In a significant development, the iconic 4th-century AD Byzantine Chora Church, located in Istanbul, Turkey, is set to undergo conversion into a mosque by the administration of President Recep Tayyip Erdogan. This conversion is scheduled to be completed by May of this year, allowing Muslims to offer Namaz within its walls. The announcement came from the General Directorate of Foundations, stating that worship activities are slated to commence in May 2024, following four years of extensive restoration efforts. Contrary to earlier claims, the first Muslim prayer event will not take place on February 23rd.
This transformation marks a series of changes in the usage of the historical site. Originally constructed in the 4th century, the Chora Church served as a Christian church until the 15th century. Subsequently, it was converted into a mosque in 1511, during the Ottoman Empire’s reign. However, with the advent of the liberal era in Turkey post-World War II, the structure was repurposed as a museum in 1945. President Erdogan’s administration announced plans to convert it into a mosque in 2020, leading to ongoing restoration work.
Similarly, the renowned Hagia Sophia Church underwent a comparable transition under Erdogan’s government in 2020. Initially built as a church, it was converted into a mosque in 1453, then into a museum in 1935, and finally reconverted into a mosque in 2020. Notably, a section of Hagia Sophia has recently been reopened as a museum for public visitation.
The decision to convert the Chora Church into a mosque follows closely on the heels of the Hagia Sophia transformation. Considered one of the earliest religious structures of the Byzantine Empire and Eastern Orthodox Christianity, the Chora Church dates back to the early 4th century. Originally established as a monastery complex outside Constantinople’s city walls by Emperor Constantine the Great, it boasts exquisite Byzantine frescoes and mosaics adorning its interiors.
Throughout its rich history, the Chora Church has undergone several renovations and reconstructions. Notably, in the 14th century, it was extensively refurbished by Isaac Comnenus, culminating in the completion of its intricate decorations by 1321. Recognised for its cultural significance, the church is listed as a UNESCO World Heritage Site.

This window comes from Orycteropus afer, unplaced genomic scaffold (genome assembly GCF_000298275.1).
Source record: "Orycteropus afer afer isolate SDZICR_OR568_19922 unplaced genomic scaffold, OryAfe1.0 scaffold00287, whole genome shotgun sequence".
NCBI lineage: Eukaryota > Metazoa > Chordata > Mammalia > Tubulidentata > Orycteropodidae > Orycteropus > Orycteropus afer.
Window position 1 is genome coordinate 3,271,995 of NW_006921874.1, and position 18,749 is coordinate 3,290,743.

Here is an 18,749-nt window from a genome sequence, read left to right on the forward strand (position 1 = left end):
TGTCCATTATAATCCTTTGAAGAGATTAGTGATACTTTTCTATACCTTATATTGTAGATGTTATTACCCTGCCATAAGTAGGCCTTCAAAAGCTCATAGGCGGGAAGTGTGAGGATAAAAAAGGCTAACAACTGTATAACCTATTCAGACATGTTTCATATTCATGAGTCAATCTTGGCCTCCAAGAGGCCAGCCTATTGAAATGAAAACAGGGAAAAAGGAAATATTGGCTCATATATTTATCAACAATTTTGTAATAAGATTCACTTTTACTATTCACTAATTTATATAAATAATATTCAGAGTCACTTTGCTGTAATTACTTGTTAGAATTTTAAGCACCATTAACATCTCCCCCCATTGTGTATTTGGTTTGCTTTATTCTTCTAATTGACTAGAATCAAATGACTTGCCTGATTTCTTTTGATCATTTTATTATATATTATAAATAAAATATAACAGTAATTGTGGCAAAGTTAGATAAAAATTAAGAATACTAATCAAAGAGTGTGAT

However, with the transition from the Byzantine to the Ottoman era, the church was repurposed as a mosque in 1511, leading to the covering of its iconic mosaics and frescoes with plaster due to Islamic prohibitions against iconic imagery. This status persisted for 434 years until 1945, when it was transformed into a museum following the collapse of the Ottoman Empire, known as the Kariye Museum.
In 2005, a legal challenge was mounted against the museum status of the Chora Church, resulting in a court order from Turkey’s highest administrative body, the Council of State, in 2019, mandating its reconversion into a mosque. Subsequently, President Erdogan’s government issued an order in August 2020, officially designating it as a mosque. The first Muslim prayers in 72 years were held at the Chora Church on October 30, 2020, before renovation work commenced.
President Erdogan’s advocacy for the return of Turkey to its Khilafat era, aiming to position himself as a global leader of Muslims, has drawn attention to these conversions. While these decisions have sparked controversy internationally, within Turkey, they have not faced significant opposition from either Muslim organisations or liberal groups. Despite assertions from certain quarters within Islam regarding the construction of mosques atop other places of worship, these decisions have proceeded without substantial dissent.
In contrast, the construction of the Ram Mandir in India following a Supreme Court verdict faced extensive scrutiny and debate, despite historical evidence supporting its location on the site of a demolished ancient temple. The lack of comparable opposition in Turkey highlights the unique socio-political dynamics surrounding religious conversions and cultural heritage in the region.